Singapore Convention on Mediation Enters Into Force - international litigation blog
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Singapore Convention on Mediation Enters Into Force

Singapore Convention on Mediation Enters Into Force


On 12 September 2020, the Singapore Convention on Mediation (also known as the United Nations Convention on International Settlement Agreements Resulting from Mediation – the Convention) entered into force.

Pursuant to its Article 14, the Convention entered into force six months after the third signatory State (i.e., Qatar) completed its ratification process (i.e., on 12 March 2020). Thus far, the Convention has been signed by 53 signatories and has been ratified by 6 countries (Singapore, Fiji, Qatar, Saudi Arabia, Belarus and Ecuador).

In a similar fashion to the New York Convention with respect to the enforcement of arbitral awards, the Convention aims to facilitate the enforcement of “international” mediated settlement agreements. As discussed before, by virtue of the Singapore Convention, a mediated settlement agreement shall be deemed “international” if (i) at least two parties to the agreement have their place of business established in different States; or (ii) the State, in which the parties to the agreement established their place of business, is different from either the State in which a substantial part of the obligations under the agreement is performed or the State to which the subject matter of the settlement agreement is most closely connected.

As a general rule, the Convention offers a system for the expedited recognition and enforcement of international mediated settlement agreements of a commercial nature.

Pursuant to its Article 3, the Convention provides that, when faced with a request to enforce an international mediated agreement, a State party to the Convention must ensure that this agreement is enforced according to the rules of procedure in that particular State, without the need for substantive review or litigation. To this end, a party wishing to enforce the mediated agreement will need to provide the competent authority of the State Party with  (i) the settlement agreement signed by the parties; and, (ii) evidence (such as the mediator’s signature on the settlement agreement) that the settlement agreement resulted from mediation (Article 4).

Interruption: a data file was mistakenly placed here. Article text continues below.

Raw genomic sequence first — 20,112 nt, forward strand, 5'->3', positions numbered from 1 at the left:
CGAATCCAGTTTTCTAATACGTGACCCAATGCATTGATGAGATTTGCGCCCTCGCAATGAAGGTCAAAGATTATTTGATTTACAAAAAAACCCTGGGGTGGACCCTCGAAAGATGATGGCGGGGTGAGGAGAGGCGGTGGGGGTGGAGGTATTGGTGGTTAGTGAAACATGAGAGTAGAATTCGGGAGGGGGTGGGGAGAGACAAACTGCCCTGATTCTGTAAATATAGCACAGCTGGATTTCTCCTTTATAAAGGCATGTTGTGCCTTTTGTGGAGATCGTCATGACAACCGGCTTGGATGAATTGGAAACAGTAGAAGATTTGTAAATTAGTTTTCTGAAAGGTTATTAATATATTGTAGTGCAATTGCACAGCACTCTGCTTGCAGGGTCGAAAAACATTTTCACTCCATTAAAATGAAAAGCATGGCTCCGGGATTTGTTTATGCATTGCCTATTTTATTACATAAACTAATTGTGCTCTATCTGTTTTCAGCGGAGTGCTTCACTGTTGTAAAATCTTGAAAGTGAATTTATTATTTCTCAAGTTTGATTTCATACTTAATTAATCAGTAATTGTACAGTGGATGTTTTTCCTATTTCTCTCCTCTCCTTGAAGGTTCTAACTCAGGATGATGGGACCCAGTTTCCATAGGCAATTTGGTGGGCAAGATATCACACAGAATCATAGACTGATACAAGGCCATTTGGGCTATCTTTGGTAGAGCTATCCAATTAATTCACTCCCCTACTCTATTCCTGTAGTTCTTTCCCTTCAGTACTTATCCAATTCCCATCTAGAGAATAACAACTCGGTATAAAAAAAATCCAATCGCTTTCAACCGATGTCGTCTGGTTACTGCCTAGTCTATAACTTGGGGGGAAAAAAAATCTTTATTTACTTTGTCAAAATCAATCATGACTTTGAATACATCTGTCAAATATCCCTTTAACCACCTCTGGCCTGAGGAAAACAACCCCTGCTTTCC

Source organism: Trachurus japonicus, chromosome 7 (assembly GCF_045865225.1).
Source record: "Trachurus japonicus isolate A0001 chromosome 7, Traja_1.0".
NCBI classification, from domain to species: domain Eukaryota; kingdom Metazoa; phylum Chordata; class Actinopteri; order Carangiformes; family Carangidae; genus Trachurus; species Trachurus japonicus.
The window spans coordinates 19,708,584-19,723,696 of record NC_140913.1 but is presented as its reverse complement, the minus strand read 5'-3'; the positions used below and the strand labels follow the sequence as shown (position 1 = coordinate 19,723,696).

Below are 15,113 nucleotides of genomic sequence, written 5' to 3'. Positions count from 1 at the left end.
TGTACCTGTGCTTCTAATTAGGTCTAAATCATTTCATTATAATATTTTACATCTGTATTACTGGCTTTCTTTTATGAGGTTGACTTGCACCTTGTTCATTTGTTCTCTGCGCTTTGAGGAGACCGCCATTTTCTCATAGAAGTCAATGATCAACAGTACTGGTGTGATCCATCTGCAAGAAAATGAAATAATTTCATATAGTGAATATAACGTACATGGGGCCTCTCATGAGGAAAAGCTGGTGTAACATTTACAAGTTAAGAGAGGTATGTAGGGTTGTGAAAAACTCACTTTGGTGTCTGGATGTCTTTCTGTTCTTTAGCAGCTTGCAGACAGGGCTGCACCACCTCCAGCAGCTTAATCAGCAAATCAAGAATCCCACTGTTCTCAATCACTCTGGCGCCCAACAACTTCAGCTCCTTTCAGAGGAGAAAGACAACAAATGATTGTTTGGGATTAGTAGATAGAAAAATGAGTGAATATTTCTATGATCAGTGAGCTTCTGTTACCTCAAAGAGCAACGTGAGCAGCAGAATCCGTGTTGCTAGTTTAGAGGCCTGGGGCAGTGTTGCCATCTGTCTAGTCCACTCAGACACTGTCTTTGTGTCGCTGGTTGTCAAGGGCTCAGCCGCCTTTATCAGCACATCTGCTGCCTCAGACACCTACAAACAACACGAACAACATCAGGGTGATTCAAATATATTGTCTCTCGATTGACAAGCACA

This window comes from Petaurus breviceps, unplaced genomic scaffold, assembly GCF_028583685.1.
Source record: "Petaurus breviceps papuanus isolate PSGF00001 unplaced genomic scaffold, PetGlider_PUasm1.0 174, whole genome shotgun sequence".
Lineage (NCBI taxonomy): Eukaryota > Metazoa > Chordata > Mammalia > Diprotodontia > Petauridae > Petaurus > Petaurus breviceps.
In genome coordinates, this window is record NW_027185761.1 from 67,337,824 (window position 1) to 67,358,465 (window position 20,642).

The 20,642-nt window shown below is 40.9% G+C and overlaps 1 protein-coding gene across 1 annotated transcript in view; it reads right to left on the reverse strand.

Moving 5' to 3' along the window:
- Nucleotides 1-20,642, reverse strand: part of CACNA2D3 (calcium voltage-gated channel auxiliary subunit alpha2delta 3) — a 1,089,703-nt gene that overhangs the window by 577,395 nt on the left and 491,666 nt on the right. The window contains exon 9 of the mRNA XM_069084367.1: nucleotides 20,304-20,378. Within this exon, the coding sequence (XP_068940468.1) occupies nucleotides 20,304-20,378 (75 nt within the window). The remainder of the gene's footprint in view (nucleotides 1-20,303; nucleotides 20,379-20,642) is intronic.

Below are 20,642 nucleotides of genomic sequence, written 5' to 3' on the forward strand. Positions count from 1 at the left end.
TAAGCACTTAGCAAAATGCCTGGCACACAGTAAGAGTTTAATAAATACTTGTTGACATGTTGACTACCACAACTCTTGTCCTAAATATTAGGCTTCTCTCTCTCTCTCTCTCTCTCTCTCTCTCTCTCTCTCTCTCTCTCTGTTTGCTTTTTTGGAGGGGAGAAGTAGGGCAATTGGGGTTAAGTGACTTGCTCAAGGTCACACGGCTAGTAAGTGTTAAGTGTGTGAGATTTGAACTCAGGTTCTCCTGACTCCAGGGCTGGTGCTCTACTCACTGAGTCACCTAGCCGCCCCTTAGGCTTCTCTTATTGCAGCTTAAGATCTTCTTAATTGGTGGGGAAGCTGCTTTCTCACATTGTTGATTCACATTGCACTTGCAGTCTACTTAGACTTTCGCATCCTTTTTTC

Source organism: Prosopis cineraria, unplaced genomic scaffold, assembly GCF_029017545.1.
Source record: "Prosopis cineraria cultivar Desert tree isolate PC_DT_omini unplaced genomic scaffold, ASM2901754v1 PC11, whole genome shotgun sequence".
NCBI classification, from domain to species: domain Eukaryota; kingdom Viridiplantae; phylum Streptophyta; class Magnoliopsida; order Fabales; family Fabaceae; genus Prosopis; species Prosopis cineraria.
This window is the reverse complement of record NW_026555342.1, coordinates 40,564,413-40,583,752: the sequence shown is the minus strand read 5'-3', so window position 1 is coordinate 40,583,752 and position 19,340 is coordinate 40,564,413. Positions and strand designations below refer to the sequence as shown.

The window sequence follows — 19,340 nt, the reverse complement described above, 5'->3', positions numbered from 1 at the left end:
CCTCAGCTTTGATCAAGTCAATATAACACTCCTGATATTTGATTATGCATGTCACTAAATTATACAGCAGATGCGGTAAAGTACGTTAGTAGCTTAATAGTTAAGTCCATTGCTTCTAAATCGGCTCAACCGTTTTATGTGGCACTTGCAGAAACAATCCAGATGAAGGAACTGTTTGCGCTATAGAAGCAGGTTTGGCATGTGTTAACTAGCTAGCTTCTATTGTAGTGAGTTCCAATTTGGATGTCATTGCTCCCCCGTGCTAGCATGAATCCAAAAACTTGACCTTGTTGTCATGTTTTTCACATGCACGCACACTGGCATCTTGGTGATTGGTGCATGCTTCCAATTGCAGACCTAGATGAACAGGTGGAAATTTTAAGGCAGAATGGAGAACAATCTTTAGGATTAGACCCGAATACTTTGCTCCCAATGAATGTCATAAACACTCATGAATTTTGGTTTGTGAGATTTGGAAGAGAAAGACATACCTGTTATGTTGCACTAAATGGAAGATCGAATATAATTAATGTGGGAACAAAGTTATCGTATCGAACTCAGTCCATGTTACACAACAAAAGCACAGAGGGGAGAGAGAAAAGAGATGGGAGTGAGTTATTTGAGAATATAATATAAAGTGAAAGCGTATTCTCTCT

Having said this, an international agreement can be refused on one of three grounds, namely: (i) if a party to the settlement agreement was under some incapacity or (ii) if the settlement agreement is null and void, inoperative, incapable of being performed, not binding, not final or has been subsequently modified, or (iii) if the obligations in the settlement agreement have been performed or are not clear or not comprehensible (Article 5).

Importantly, mediated settlement agreements relating to for example, personal, family, household, inheritance, or employment disputes, fall outside the scope of the Convention. In addition, the Convention will not apply in the case of settlement agreements resulting from court or arbitral proceedings. Finally, disputes of an investor-State nature may fall under the Convention’s reach, however, this depends on whether State Parties privy to the Convention have made relevant reservations under Article 8(1)(a) (so far Belarus, Iran and Saudi Arabia have expressed such reservation upon signature or ratification of the Convention).

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